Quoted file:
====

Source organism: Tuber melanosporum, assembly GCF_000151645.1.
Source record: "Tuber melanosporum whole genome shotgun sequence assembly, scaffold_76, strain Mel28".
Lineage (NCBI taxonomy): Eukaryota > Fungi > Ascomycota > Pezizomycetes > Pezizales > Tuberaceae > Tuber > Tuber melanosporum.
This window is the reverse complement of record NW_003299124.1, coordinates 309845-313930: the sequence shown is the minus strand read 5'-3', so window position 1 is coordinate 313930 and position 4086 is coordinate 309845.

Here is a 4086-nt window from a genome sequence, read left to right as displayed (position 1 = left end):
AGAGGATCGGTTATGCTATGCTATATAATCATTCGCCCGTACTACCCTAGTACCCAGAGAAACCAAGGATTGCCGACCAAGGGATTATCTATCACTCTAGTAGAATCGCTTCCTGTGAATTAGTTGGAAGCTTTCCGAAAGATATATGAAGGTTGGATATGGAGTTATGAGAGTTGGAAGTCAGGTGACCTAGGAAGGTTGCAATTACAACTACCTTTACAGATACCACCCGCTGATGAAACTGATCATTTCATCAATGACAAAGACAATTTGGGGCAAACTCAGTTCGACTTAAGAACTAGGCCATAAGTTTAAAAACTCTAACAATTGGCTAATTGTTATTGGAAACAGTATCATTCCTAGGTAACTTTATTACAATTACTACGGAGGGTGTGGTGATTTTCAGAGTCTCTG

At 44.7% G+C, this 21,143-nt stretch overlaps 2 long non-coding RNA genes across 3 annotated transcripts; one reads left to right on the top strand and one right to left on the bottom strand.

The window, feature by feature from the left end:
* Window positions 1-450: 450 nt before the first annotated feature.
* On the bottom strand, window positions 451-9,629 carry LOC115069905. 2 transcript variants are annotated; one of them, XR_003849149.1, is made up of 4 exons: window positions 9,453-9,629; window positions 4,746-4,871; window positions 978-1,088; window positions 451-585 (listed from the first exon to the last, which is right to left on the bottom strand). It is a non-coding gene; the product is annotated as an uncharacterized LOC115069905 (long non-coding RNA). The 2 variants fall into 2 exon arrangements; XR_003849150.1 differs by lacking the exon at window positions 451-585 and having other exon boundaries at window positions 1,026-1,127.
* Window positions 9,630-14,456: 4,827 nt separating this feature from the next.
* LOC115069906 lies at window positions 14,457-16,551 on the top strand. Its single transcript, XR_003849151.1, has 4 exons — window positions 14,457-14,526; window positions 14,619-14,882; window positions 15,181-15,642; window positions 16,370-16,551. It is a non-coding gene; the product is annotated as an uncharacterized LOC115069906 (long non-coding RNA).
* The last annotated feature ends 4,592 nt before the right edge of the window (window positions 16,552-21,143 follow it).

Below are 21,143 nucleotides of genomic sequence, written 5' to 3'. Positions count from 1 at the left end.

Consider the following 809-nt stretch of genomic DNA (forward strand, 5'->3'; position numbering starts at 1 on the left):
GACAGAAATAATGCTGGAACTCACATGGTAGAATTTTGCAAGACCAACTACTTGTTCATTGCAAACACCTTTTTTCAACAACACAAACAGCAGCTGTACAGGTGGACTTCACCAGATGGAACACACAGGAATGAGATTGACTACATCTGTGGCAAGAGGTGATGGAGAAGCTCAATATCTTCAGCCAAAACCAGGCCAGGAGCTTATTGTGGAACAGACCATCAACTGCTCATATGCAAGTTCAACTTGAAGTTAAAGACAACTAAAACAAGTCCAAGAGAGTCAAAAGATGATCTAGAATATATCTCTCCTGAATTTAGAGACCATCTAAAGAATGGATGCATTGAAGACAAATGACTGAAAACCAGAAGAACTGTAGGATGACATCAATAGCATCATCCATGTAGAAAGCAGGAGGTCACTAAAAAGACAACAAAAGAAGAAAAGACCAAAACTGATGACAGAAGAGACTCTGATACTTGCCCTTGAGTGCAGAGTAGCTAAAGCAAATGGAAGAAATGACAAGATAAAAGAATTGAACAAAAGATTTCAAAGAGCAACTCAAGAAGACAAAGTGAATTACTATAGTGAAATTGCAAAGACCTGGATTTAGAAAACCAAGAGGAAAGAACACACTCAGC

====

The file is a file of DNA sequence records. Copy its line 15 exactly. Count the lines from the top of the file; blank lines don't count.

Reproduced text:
Consider the following 809-nt stretch of genomic DNA (forward strand, 5'->3'; position numbering starts at 1 on the left):